What the 5th regime must do to deliver ‘real freedom’ to all

As expected, President William Ruto’s inauguration was powerfully coordinated, attended by thousands and watched by millions.

Not losing an hour of his presidency, his inaugural speech got down to business in one of the most executive first speeches a Kenyan president has ever made. What are the immediate platforms and pitfalls facing this young fifth administration? 

That the fifth administration faces major expectations was evident in who attended and stayed away. Sixty thousand people including 20 heads of states, leaders of parliament, judiciary, Jubilee administration, county governments and assemblies, independent offices and constitutional commissions watched both President and Deputy President swear allegiance to the Constitution.

Ending days of speculation, outgoing President Kenyatta’s presence elevated the ceremony. It also solidly retained Kenya’s status as a democracy that may stumble but whose democratic foundations are firm.  

The inauguration effectively closes the file on the 2022 elections. We will have to wait to see whether the Supreme Court signals desperately needed electoral reforms to protect voters and the electoral commission from party intimidation, bribery and interference in future.

It is worth remembering that the 2 per cent vote difference between Ruto and Raila Odinga was also what separated Kibaki and Odinga in 2007. Over 1,300 men, women and children were killed and 500,000 displaced in the post-election violence of 2008.

Less than 15 people died in directly related electoral violence this time. It is clear the tireless work by the security agencies, human rights, fact-checking and peace civic organisations and the hashtag #TusiBleedNdioWaLead worked this time.

The absence of Raila, Martha Karua and other Azimio la Umoja leaders signals President Ruto’s first hurdle. His strategists must devise ways to win their trust, Azimio’s 6 million supporters and the 12 million who did not vote.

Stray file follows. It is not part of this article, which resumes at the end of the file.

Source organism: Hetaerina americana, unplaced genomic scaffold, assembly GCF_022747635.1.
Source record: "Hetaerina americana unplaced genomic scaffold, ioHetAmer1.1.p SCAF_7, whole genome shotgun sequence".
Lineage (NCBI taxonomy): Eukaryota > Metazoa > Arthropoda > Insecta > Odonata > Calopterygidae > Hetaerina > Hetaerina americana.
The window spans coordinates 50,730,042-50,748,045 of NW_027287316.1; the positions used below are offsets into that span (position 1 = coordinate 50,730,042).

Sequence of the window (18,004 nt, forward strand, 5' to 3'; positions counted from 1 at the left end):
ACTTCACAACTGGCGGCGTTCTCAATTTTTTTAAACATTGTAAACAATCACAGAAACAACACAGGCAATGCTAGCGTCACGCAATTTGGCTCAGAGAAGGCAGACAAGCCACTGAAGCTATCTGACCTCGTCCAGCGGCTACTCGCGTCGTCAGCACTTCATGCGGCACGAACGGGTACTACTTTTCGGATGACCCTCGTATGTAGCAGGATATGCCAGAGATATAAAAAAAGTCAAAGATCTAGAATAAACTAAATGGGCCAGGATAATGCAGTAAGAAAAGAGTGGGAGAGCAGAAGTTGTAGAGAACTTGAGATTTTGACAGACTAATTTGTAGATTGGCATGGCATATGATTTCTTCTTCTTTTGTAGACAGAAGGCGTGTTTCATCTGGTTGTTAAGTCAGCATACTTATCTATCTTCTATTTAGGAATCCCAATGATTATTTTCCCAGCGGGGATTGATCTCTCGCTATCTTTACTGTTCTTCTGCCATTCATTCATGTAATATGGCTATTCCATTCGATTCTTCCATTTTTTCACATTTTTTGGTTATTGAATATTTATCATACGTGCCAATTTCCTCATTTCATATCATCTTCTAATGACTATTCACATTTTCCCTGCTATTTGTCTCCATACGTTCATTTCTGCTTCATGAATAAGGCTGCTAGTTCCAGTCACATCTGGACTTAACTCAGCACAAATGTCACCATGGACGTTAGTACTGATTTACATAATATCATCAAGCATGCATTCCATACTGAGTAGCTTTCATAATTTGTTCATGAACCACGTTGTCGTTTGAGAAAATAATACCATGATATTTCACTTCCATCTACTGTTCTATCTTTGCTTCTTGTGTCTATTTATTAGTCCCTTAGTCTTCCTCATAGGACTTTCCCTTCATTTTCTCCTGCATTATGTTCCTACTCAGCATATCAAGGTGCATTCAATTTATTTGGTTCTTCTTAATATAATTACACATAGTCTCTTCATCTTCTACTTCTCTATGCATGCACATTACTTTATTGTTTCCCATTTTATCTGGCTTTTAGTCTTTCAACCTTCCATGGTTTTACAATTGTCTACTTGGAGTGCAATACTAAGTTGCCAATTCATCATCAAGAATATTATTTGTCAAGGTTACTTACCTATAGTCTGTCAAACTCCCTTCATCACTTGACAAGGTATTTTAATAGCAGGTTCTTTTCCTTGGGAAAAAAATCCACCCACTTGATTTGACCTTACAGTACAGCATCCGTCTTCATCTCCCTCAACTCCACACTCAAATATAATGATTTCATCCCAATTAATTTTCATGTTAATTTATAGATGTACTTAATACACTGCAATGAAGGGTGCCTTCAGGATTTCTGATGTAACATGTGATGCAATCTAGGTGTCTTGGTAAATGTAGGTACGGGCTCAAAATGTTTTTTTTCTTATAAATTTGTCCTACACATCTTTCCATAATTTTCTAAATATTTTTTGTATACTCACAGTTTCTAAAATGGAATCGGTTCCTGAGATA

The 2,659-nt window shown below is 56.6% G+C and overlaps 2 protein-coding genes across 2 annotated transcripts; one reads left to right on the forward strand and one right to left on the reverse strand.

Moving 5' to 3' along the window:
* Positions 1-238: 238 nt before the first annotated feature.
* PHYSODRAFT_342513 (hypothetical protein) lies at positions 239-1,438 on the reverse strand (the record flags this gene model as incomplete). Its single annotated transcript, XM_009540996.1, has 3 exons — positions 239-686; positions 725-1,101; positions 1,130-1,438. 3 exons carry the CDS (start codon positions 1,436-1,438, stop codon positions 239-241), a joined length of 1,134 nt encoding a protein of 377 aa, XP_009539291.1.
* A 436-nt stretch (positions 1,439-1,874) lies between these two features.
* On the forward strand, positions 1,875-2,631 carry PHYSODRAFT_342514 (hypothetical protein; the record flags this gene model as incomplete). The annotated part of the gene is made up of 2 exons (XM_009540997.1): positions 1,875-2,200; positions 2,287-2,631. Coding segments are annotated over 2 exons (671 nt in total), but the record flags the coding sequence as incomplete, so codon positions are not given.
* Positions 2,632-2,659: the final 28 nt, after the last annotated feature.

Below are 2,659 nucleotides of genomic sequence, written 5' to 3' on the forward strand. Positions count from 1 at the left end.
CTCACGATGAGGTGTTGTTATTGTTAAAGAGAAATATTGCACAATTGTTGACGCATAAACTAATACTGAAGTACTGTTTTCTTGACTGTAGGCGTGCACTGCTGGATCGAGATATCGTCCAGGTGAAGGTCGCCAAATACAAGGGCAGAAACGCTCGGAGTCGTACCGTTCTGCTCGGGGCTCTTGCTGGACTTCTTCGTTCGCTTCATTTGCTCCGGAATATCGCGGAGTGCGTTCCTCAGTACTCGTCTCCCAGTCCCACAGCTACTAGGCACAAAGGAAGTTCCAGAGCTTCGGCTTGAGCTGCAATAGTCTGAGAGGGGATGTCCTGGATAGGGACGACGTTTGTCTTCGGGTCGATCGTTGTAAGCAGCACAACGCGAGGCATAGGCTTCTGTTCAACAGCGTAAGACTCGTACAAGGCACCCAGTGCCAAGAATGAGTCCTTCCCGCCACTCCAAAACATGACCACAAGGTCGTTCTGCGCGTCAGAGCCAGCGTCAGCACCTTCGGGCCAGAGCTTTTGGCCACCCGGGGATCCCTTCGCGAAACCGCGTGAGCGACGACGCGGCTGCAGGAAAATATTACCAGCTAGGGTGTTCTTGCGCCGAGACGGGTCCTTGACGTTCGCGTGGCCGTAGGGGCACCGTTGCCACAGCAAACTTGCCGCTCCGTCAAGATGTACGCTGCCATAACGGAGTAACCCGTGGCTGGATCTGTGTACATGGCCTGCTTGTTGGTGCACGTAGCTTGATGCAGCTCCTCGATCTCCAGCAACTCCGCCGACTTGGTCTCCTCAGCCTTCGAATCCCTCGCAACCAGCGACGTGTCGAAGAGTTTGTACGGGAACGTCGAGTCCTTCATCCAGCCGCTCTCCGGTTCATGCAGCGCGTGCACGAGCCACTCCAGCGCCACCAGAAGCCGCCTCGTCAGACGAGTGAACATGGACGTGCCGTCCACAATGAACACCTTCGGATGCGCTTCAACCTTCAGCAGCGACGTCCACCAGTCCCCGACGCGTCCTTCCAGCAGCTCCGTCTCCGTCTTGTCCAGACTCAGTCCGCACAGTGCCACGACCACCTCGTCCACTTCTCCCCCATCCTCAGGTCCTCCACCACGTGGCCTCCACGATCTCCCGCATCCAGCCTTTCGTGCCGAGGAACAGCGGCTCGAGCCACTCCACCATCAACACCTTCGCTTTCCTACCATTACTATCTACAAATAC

If the Deputy President continues the attacks on the previous administration and the National Police Service, this will be considerably harder.  

The same goes for Kenya Kwanza loyalists calling for ousting of four electoral commissioners and disciplinary action against the Deputy CEO and other staff who acted with them. There is a difference between holding state officers accountable and an incumbent administration purging and then appointing loyalist officers. The latter is a clear abuse of chapter 15 of the Constitution. 

May the administration always remember Bishop Mark Kariuki’s wise advice to avoid vengeance and rule like Moses. Senator Okiya Omtata made a perceptive observation that Ruto publicly held up the sword instead of the Constitution at the ceremony. Can we also remind the administration that it is the Constitution and not the sword that characterises leaderful Statecraft. Matthew 26 quotes Jesus Christ on this, “Put your sword back into its place. For all who take the sword will perish by the sword.”

For once, I appreciated the boldness and clarity of the President’s first speech. We can welcome the appointment of the six Court of Appeal judges, an independent Police budget, increased funding for 100 small claims courts and a declaration that national government administration officers will never be weaponised against political opponents.

We will have to wait and see if the administration’s implementation of IMF advice to scrap subsidies and investment in production will bring prosperity or further ruin to the nation’s hustlers. The cost of living for us all is the first of several landmines the fifth administration must deactivate and disarm. We must support them in this.

Ruto’s administration must also guard against the most nuclear of landmines. Corruption and impunity exploded the best of Jubilee’s ambitions. Sh58 billion was stolen in 120 scandals according to Wizileaks, three times the third administration of Mwai Kibaki.

We must hold the President accountable to his own pledge not to interfere with the investigation and prosecution of thieves and only appoint Kenyans who are a match for chapter six to his cabinet.

Only eternal vigilance by his administration and citizens will ensure the freedom he promised Kenyans, comes.

First published in The Standard on 17th September 2022. Kindly reproduced here with permission from the Standard.

Irũngũ Houghton is Amnesty International Kenya Executive Director and writes in his personal capacity. Email: [email protected]